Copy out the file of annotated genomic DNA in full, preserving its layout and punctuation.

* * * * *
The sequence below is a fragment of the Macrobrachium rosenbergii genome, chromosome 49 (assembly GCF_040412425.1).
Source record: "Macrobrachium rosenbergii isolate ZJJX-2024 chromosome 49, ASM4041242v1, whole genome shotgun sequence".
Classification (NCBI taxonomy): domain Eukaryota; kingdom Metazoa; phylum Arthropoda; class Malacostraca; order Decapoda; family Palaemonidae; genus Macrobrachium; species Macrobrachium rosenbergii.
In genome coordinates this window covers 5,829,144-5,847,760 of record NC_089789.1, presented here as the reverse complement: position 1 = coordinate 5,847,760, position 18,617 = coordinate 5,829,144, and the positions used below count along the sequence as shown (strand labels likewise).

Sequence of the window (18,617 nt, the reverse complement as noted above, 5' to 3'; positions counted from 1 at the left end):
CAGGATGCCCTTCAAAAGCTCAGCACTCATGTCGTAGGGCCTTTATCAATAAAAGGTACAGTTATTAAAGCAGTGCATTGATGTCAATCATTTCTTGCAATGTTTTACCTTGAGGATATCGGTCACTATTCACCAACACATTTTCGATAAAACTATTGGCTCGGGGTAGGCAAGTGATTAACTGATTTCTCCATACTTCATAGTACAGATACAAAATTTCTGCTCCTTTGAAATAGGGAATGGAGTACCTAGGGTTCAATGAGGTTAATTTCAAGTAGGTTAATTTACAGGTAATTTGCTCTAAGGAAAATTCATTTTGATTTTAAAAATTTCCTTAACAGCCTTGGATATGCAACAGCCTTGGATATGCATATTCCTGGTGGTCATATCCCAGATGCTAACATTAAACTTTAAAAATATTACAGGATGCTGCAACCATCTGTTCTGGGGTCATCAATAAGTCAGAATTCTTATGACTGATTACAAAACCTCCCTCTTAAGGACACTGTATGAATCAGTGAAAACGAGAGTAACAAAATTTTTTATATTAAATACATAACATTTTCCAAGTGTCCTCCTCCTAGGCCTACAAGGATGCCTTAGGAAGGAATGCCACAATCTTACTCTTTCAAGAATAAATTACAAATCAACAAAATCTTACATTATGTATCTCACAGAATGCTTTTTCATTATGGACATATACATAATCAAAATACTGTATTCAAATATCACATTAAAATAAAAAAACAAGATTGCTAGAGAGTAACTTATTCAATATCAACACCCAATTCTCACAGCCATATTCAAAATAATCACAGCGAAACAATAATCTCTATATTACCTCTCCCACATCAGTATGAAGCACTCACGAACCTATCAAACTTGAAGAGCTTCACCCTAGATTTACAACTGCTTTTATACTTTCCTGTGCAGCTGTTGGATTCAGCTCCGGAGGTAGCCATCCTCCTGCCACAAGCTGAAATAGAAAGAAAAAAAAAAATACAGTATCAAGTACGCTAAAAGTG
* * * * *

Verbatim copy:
The sequence below is a fragment of the Macrobrachium rosenbergii genome, chromosome 49 (assembly GCF_040412425.1).
Source record: "Macrobrachium rosenbergii isolate ZJJX-2024 chromosome 49, ASM4041242v1, whole genome shotgun sequence".
Classification (NCBI taxonomy): domain Eukaryota; kingdom Metazoa; phylum Arthropoda; class Malacostraca; order Decapoda; family Palaemonidae; genus Macrobrachium; species Macrobrachium rosenbergii.
In genome coordinates this window covers 5,829,144-5,847,760 of record NC_089789.1, presented here as the reverse complement: position 1 = coordinate 5,847,760, position 18,617 = coordinate 5,829,144, and the positions used below count along the sequence as shown (strand labels likewise).

Sequence of the window (18,617 nt, the reverse complement as noted above, 5' to 3'; positions counted from 1 at the left end):
CAGGATGCCCTTCAAAAGCTCAGCACTCATGTCGTAGGGCCTTTATCAATAAAAGGTACAGTTATTAAAGCAGTGCATTGATGTCAATCATTTCTTGCAATGTTTTACCTTGAGGATATCGGTCACTATTCACCAACACATTTTCGATAAAACTATTGGCTCGGGGTAGGCAAGTGATTAACTGATTTCTCCATACTTCATAGTACAGATACAAAATTTCTGCTCCTTTGAAATAGGGAATGGAGTACCTAGGGTTCAATGAGGTTAATTTCAAGTAGGTTAATTTACAGGTAATTTGCTCTAAGGAAAATTCATTTTGATTTTAAAAATTTCCTTAACAGCCTTGGATATGCAACAGCCTTGGATATGCATATTCCTGGTGGTCATATCCCAGATGCTAACATTAAACTTTAAAAATATTACAGGATGCTGCAACCATCTGTTCTGGGGTCATCAATAAGTCAGAATTCTTATGACTGATTACAAAACCTCCCTCTTAAGGACACTGTATGAATCAGTGAAAACGAGAGTAACAAAATTTTTTATATTAAATACATAACATTTTCCAAGTGTCCTCCTCCTAGGCCTACAAGGATGCCTTAGGAAGGAATGCCACAATCTTACTCTTTCAAGAATAAATTACAAATCAACAAAATCTTACATTATGTATCTCACAGAATGCTTTTTCATTATGGACATATACATAATCAAAATACTGTATTCAAATATCACATTAAAATAAAAAAACAAGATTGCTAGAGAGTAACTTATTCAATATCAACACCCAATTCTCACAGCCATATTCAAAATAATCACAGCGAAACAATAATCTCTATATTACCTCTCCCACATCAGTATGAAGCACTCACGAACCTATCAAACTTGAAGAGCTTCACCCTAGATTTACAACTGCTTTTATACTTTCCTGTGCAGCTGTTGGATTCAGCTCCGGAGGTAGCCATCCTCCTGCCACAAGCTGAAATAGAAAGAAAAAAAAAAATACAGTATCAAGTACGCTAAAAGTG